How Will Helen Frankenthaler's Art Stand the Test of Time?: An Assessment

How Will Helen Frankenthaler's Art Stand the Test of Time?: An Assessment
Helen Frankenthaler in her New York studio, c. 1957
(Photo by Gordon Parks / Getty Images)

Helen Frankenthaler, the über-sophisticated doyenne of second-generation Abstract Expressionists painters who died last week at the age of 83, led an action-packed life in the ever-changing epicenter of the New York art world. Now art historians and art market players are both working hard to assess how her lushly hued paintings will stand up to the test of time (and money).

James Yohe of Chelsea’s Ameringer/McEnery/Yohe gallery, who first worked with Frankenthaler at the now-defunct Andre Emmerich Gallery, says that the artist will be remembered as a vital “bridge between Abstract Expressionism and Color Field Painting.” While that is sure, the art historian Irving Sandler is uncertain about her lasting stature. “I don’t exactly know what will happen to her reputation,” he told ARTINFO. “It seems sort of diminished, but then that’s natural over a long period of time for all but a very few artists. Whether her reputation will rise, your guess is as good as mine.”

But if Frankenthaler’s currency stages a comeback, it won’t be the first time. Her career, or so it seems, was marked by a singular ability to gracefully dance through shifts in taste.

Born in 1928, Frankenthaler grew up in New York City in a cocoon of privilege, attending the elite Dalton School in Manhattan, where she studied under the famed Mexican painter Rufino Tamayo. She achieved almost instant art-world fame in her early 20s, not long after her graduation from Bennington College — a remarkable feat for a woman artist of that or any period.

It didn’t hurt that her romantic involvement with the powerhouse art critic Clement Greenberg, Jackson Pollock’s key champion, launched her into the teeming 10th-street scene, rubbing shoulders with the more established likes of David Smith and Franz Kline.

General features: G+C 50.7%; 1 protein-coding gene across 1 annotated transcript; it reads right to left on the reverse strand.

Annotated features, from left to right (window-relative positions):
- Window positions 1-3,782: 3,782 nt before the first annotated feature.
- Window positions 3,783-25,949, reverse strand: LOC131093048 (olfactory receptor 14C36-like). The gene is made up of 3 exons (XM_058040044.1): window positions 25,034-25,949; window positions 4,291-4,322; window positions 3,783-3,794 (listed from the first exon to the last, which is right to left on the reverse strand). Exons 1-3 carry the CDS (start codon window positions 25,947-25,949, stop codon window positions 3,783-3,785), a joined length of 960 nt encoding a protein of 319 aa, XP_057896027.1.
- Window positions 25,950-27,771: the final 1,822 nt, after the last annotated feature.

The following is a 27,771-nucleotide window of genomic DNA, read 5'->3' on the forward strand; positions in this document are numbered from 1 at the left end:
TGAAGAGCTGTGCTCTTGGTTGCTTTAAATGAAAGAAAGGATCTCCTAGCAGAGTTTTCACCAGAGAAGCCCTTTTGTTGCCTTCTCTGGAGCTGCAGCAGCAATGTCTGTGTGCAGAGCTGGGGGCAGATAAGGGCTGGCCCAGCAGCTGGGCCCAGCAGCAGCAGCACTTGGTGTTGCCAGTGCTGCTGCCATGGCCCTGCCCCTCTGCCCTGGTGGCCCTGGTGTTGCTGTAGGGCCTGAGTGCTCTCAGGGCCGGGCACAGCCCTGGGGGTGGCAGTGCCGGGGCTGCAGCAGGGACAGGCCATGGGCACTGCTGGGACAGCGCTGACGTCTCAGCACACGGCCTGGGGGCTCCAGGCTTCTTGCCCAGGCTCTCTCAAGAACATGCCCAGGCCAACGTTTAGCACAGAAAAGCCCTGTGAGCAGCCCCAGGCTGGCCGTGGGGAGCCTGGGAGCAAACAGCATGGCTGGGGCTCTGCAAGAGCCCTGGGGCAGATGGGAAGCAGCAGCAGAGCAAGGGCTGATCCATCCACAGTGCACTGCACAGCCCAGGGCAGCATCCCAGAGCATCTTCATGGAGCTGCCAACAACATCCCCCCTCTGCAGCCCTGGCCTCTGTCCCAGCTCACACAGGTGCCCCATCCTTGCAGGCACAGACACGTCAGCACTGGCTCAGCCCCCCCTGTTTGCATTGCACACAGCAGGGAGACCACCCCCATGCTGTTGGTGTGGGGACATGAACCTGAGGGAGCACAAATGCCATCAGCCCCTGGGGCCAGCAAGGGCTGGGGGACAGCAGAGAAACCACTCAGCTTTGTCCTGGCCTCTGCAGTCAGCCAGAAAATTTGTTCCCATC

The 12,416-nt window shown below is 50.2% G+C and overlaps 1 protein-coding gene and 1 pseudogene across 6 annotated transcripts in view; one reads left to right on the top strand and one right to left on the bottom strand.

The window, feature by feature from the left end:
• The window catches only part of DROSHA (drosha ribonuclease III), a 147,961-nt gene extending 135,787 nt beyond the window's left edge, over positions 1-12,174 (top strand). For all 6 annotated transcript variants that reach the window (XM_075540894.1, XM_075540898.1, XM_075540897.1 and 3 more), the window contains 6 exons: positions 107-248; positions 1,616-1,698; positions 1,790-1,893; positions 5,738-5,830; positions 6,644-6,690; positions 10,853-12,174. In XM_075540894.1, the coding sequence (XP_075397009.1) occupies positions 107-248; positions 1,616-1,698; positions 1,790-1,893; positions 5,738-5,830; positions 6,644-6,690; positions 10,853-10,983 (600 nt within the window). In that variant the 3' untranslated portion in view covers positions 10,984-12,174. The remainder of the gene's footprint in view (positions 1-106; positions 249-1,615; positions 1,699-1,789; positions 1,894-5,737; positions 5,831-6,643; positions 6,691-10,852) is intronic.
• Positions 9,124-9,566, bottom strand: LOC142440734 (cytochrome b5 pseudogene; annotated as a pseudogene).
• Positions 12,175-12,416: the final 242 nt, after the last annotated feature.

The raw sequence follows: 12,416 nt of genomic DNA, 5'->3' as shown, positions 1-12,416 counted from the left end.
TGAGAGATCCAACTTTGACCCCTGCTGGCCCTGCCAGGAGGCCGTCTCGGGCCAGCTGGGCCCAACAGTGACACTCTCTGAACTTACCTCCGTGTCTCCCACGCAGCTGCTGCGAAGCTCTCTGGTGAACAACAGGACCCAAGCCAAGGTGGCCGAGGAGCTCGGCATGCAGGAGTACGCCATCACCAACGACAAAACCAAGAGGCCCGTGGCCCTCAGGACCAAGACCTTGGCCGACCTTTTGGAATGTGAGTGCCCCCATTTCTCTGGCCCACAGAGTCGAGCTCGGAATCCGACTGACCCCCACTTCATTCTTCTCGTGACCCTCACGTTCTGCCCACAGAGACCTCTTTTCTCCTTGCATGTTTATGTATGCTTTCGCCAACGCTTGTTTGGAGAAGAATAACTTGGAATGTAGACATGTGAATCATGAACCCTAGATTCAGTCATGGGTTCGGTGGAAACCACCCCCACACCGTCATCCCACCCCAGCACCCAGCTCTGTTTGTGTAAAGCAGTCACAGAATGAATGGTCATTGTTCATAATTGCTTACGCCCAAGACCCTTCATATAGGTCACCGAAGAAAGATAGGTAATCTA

Her first solo exhibition was at the then-cutting-edge Tibor de Nagy Gallery in 1951, the same year she was included in the storied “9th Street: Exhibition of Painting and Sculpture,” organized by Leo Castelli well before he established his eponymous gallery.

Frankenthaler, like her female painting peers Joan Mitchell and Grace Hartigan, was closely associated with the so-called Second Generation of the New York School, working under the mountainous shadows of superstars such as Arshile Gorky, Pollock, and Willem de Kooning. Many of her peers were more in the sway of de Kooning, steering clear of Pollock for fear that “they’d turn out secondhand Pollocks.” But Frankenthaler gravitated to Pollock’s drip-shaking paintings, and, through them, soon moved into new terrain.

In fact, according to numerous accounts, Frankenthaler found her way during a studio visit with Pollock in which she witnessed his already-legendary drip-painting style, watching the artist attack the canvas from all four sides as it lay flat on the floor.

In a 1967 Art International magazine article by Gene Baro, the artist described her game-winning revelation: to follow Pollock’s lead away from brush-on-surface painting and instead pouring thinned pigment from used coffee cans directly onto unprimed cotton canvas. “Before, I had always painted on sized and primed canvas — but my paint was becoming thinner and more fluid and cried out to be soaked, not resting,” Frankenthaler recalled.